A distinctive piece of artwork left "languishing" in storage for years is set to return to Deal pier.
Dover District Council (DDC) says it plans to reinstall a waves sculpture which previously sat above the site's entrance.
It comes after a petition signed by 60 residents was presented to the authority’s overview and scrutiny committee on Monday night, calling for the “integral and impressive feature of the pier” to be restored.
The sculpture formerly flanked the clock above the concrete entrance to the site, behind the statue of a fisherman wrestling with his catch.
Helga Wood, organiser of the petition and a trustee of the Deal Museum, attended the DDC meeting to lobby councillors.
“Nobody can claim that Deal pier in its present incarnation is a thing of beauty,” she said.
"The combination of waves, fishermen and fish was symbolic of Deal’s maritime history, and became valued and loved by residents and tourists alike, being the subject of paintings and photographs by many Deal artists.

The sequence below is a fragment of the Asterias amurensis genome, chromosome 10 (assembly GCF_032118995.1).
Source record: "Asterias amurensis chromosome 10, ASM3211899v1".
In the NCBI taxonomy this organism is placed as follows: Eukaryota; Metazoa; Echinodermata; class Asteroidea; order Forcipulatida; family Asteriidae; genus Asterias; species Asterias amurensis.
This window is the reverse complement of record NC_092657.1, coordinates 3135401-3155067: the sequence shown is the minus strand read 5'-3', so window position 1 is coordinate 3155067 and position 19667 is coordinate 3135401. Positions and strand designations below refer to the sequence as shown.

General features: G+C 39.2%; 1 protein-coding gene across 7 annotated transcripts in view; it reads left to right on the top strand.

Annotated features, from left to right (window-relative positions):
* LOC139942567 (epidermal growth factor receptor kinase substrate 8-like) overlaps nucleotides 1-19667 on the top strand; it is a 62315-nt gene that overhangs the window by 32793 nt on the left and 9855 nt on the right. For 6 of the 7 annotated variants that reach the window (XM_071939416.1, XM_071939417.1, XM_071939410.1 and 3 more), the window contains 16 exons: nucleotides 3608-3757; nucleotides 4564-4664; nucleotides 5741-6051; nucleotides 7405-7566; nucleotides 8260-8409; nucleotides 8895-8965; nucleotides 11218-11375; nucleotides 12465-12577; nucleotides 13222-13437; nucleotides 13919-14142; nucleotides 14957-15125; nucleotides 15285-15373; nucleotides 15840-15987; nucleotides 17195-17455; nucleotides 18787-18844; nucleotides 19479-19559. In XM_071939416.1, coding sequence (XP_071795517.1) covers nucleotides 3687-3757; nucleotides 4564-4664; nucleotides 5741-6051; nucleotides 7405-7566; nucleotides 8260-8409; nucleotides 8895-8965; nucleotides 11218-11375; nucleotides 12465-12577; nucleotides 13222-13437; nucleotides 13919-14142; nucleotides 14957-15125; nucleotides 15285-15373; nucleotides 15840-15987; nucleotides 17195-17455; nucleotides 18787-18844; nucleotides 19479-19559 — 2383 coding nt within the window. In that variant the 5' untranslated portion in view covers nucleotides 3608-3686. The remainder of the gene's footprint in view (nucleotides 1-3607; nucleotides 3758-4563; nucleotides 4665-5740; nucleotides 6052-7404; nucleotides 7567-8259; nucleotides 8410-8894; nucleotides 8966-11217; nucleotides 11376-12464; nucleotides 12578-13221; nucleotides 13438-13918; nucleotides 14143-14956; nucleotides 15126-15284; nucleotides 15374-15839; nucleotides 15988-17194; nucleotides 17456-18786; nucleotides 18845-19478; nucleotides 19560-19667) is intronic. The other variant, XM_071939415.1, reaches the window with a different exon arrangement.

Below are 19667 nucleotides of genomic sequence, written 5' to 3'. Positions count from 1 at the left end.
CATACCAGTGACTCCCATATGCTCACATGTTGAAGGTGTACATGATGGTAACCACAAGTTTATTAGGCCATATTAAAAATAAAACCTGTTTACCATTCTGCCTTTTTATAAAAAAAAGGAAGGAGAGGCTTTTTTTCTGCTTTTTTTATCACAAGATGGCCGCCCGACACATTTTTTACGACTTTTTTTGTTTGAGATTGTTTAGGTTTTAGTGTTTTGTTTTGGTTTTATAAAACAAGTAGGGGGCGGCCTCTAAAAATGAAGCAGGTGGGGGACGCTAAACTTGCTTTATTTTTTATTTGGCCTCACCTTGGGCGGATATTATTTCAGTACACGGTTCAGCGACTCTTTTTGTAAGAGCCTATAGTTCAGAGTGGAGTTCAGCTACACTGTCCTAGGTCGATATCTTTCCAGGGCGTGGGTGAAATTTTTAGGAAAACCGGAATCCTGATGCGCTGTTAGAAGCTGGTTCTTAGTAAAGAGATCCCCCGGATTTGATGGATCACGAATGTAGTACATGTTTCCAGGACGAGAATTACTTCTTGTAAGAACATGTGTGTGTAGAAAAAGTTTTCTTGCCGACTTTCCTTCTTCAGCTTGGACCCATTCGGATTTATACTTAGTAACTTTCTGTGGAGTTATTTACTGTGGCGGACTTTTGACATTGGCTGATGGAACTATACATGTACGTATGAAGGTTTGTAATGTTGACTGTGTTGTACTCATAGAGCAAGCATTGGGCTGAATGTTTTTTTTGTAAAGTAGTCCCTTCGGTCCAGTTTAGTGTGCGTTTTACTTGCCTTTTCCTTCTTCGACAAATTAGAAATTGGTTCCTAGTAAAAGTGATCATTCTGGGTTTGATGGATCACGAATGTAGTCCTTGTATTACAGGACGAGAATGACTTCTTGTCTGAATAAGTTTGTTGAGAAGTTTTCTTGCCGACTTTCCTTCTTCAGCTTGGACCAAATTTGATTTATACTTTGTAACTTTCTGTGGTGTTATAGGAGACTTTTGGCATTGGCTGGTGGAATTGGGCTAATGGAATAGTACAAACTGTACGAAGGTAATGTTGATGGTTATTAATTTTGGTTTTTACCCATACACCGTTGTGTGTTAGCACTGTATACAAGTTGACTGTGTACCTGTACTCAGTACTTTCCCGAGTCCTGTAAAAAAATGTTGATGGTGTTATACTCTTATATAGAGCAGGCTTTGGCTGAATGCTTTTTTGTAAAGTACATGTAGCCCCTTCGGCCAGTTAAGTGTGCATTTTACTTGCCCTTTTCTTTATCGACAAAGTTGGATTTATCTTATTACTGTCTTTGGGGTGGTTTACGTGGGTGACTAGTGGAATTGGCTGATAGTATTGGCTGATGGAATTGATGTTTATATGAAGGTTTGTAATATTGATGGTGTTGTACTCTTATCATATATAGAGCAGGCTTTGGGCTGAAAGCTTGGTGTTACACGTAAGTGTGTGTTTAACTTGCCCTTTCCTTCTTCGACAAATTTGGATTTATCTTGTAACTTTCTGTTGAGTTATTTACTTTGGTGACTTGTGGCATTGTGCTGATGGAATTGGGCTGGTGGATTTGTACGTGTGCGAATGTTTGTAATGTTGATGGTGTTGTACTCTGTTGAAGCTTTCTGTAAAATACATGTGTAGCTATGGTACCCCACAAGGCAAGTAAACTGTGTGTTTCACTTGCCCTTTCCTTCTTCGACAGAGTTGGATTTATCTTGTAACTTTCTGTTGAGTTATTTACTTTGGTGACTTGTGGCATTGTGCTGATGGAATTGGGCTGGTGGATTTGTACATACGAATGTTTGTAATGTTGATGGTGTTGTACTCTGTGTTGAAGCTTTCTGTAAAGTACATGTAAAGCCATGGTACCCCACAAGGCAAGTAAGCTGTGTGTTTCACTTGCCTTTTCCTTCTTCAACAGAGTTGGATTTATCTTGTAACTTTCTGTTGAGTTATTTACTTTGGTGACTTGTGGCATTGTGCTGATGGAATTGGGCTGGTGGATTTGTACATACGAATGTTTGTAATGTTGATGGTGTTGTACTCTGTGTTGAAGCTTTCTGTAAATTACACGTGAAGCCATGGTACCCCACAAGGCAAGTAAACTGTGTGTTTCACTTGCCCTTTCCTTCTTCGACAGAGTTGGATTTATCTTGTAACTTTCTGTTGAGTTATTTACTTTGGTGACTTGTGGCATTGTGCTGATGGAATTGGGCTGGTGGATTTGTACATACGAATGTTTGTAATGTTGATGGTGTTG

“Representations of both art elements can be seen on many postcards of Deal, as well as in a blown up version on the walls of Deal library.”
A council officer gave a presentation to members, explaining that the sculpture was removed for repairs, particularly to the deteriorating clock, which has since been replaced.
“We wanted to restore the pier to its former splendour in terms of its 1950s and 1960s iteration, and this is what we have," they said.
However, Mrs Wood slated the “frankly pathetic” replacements, which consist of a neon strip and digital information screen.
The waves were made in 1999 at Nailbourne Forge in Littlebourne, using money from the Rouse Kent Public Art Award.
The same forge is lined up to undertake the repairs.
Another council officer told members that “it was taken down on the understanding it would need some repair and it’s languished a little bit as other priorities have intervened”.
The sculpture has been sitting in DDC storage at Elms Vale since its removal in 2019.
Councillors voted unanimously to note the petition and encourage officers to restore the sculpture.
Speaking after the meeting, Mrs Wood said: “I think it’s critical because the pier itself is really not very attractive, it’s very functional and the wave sculpture gave it a status that it didn’t have without it.
“That was quite a relief to me to know that it's actually in existence and it could be restored.
“We would love it back it - would just be so nice, and it can’t be that difficult.”
A DDC spokesman told KentOnline the sculpture will be reinstated.
“We are not yet able to put a timeframe on this, but hopefully within the next few months,” they added.